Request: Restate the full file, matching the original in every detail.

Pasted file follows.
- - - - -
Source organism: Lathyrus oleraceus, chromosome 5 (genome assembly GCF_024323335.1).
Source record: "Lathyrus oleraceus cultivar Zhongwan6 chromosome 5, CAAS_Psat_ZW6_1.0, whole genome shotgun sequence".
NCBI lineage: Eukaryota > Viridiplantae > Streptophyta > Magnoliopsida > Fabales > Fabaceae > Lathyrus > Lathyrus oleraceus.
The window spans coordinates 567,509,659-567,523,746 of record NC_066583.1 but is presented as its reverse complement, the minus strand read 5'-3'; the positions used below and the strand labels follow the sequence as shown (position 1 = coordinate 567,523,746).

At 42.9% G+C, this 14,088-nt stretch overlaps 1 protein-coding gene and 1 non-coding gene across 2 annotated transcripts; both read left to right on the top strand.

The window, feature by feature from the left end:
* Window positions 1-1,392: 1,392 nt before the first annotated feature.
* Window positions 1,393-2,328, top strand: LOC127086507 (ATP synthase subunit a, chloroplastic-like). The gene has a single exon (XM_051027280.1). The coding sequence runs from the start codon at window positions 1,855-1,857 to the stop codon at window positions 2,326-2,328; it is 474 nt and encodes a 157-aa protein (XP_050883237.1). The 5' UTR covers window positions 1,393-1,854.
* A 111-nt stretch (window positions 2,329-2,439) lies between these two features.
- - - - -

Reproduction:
Source organism: Lathyrus oleraceus, chromosome 5 (genome assembly GCF_024323335.1).
Source record: "Lathyrus oleraceus cultivar Zhongwan6 chromosome 5, CAAS_Psat_ZW6_1.0, whole genome shotgun sequence".
NCBI lineage: Eukaryota > Viridiplantae > Streptophyta > Magnoliopsida > Fabales > Fabaceae > Lathyrus > Lathyrus oleraceus.
The window spans coordinates 567,509,659-567,523,746 of record NC_066583.1 but is presented as its reverse complement, the minus strand read 5'-3'; the positions used below and the strand labels follow the sequence as shown (position 1 = coordinate 567,523,746).

At 42.9% G+C, this 14,088-nt stretch overlaps 1 protein-coding gene and 1 non-coding gene across 2 annotated transcripts; both read left to right on the top strand.

The window, feature by feature from the left end:
* Window positions 1-1,392: 1,392 nt before the first annotated feature.
* Window positions 1,393-2,328, top strand: LOC127086507 (ATP synthase subunit a, chloroplastic-like). The gene has a single exon (XM_051027280.1). The coding sequence runs from the start codon at window positions 1,855-1,857 to the stop codon at window positions 2,326-2,328; it is 474 nt and encodes a 157-aa protein (XP_050883237.1). The 5' UTR covers window positions 1,393-1,854.
* A 111-nt stretch (window positions 2,329-2,439) lies between these two features.